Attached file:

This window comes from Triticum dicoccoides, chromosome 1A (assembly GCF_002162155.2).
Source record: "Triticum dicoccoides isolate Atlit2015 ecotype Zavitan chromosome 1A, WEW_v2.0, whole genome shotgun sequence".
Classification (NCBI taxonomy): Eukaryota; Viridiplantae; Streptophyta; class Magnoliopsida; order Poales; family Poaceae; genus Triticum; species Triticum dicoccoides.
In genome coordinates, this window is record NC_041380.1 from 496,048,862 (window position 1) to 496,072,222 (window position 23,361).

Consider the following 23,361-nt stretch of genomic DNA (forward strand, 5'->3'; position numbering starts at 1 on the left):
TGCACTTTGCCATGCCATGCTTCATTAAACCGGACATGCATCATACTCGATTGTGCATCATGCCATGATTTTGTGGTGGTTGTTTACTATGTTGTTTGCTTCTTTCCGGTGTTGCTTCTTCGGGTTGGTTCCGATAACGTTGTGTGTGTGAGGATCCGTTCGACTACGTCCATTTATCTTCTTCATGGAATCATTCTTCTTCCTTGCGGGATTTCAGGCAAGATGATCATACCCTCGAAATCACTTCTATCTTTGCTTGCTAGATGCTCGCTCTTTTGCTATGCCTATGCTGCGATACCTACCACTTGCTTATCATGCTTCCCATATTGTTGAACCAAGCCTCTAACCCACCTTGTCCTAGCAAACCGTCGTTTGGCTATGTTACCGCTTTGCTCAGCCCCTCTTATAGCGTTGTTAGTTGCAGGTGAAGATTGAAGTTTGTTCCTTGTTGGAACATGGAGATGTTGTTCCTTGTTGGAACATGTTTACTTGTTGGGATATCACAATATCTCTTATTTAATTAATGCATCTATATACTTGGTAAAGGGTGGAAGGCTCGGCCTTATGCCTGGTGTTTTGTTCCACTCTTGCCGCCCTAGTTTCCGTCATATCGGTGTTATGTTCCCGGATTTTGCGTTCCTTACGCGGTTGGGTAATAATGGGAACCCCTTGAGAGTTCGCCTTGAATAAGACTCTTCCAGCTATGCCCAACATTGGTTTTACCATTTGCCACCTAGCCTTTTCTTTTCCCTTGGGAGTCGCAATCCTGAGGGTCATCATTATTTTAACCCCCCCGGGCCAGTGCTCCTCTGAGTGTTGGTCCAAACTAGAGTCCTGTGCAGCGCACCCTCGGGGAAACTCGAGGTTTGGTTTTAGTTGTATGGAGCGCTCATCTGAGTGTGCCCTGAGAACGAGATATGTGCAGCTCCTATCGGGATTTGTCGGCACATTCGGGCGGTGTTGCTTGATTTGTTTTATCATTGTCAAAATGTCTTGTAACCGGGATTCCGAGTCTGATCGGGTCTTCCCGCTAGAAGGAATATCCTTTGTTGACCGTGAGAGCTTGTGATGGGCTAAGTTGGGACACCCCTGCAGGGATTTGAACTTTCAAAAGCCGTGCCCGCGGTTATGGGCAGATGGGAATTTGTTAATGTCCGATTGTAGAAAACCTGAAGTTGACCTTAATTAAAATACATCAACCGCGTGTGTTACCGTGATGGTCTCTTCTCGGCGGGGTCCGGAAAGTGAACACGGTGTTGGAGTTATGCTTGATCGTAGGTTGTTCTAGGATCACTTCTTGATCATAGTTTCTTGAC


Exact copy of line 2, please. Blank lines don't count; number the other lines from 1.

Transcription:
Source record: "Triticum dicoccoides isolate Atlit2015 ecotype Zavitan chromosome 1A, WEW_v2.0, whole genome shotgun sequence".